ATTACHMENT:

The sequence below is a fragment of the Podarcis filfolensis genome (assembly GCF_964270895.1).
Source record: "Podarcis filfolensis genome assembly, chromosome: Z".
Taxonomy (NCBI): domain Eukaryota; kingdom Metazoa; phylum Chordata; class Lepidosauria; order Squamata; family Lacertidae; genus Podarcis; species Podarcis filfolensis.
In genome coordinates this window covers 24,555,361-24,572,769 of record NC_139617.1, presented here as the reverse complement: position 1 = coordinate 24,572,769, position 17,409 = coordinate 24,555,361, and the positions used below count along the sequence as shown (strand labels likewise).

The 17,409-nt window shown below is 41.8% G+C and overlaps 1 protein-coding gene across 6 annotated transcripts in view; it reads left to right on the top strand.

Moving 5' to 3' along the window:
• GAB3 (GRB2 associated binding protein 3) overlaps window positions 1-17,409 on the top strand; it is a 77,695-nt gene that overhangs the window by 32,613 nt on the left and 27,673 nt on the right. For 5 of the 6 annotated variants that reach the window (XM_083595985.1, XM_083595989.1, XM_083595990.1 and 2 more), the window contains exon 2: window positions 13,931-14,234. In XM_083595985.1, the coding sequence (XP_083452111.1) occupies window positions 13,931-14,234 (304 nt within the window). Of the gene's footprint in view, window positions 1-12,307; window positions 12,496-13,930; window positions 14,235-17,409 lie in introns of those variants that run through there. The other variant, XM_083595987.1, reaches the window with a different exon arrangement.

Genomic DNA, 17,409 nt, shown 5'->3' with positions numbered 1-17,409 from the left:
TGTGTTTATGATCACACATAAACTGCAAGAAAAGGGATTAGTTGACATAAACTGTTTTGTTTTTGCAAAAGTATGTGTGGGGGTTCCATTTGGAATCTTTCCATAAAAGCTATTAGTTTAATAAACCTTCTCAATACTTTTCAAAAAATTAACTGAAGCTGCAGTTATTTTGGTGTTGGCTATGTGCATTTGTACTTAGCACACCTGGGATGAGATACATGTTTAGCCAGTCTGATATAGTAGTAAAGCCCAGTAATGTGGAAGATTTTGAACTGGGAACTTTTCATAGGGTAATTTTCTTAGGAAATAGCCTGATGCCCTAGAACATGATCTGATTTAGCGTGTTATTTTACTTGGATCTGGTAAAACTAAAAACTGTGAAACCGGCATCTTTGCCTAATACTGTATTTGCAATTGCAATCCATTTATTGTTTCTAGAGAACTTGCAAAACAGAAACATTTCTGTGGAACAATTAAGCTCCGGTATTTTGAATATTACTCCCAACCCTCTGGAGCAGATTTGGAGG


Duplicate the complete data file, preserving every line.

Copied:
The sequence below is a fragment of the Podarcis filfolensis genome (assembly GCF_964270895.1).
Source record: "Podarcis filfolensis genome assembly, chromosome: Z".
Taxonomy (NCBI): domain Eukaryota; kingdom Metazoa; phylum Chordata; class Lepidosauria; order Squamata; family Lacertidae; genus Podarcis; species Podarcis filfolensis.
In genome coordinates this window covers 24,555,361-24,572,769 of record NC_139617.1, presented here as the reverse complement: position 1 = coordinate 24,572,769, position 17,409 = coordinate 24,555,361, and the positions used below count along the sequence as shown (strand labels likewise).

The 17,409-nt window shown below is 41.8% G+C and overlaps 1 protein-coding gene across 6 annotated transcripts in view; it reads left to right on the top strand.

Moving 5' to 3' along the window:
• GAB3 (GRB2 associated binding protein 3) overlaps window positions 1-17,409 on the top strand; it is a 77,695-nt gene that overhangs the window by 32,613 nt on the left and 27,673 nt on the right. For 5 of the 6 annotated variants that reach the window (XM_083595985.1, XM_083595989.1, XM_083595990.1 and 2 more), the window contains exon 2: window positions 13,931-14,234. In XM_083595985.1, the coding sequence (XP_083452111.1) occupies window positions 13,931-14,234 (304 nt within the window). Of the gene's footprint in view, window positions 1-12,307; window positions 12,496-13,930; window positions 14,235-17,409 lie in introns of those variants that run through there. The other variant, XM_083595987.1, reaches the window with a different exon arrangement.

Genomic DNA, 17,409 nt, shown 5'->3' with positions numbered 1-17,409 from the left:
TGTGTTTATGATCACACATAAACTGCAAGAAAAGGGATTAGTTGACATAAACTGTTTTGTTTTTGCAAAAGTATGTGTGGGGGTTCCATTTGGAATCTTTCCATAAAAGCTATTAGTTTAATAAACCTTCTCAATACTTTTCAAAAAATTAACTGAAGCTGCAGTTATTTTGGTGTTGGCTATGTGCATTTGTACTTAGCACACCTGGGATGAGATACATGTTTAGCCAGTCTGATATAGTAGTAAAGCCCAGTAATGTGGAAGATTTTGAACTGGGAACTTTTCATAGGGTAATTTTCTTAGGAAATAGCCTGATGCCCTAGAACATGATCTGATTTAGCGTGTTATTTTACTTGGATCTGGTAAAACTAAAAACTGTGAAACCGGCATCTTTGCCTAATACTGTATTTGCAATTGCAATCCATTTATTGTTTCTAGAGAACTTGCAAAACAGAAACATTTCTGTGGAACAATTAAGCTCCGGTATTTTGAATATTACTCCCAACCCTCTGGAGCAGATTTGGAGG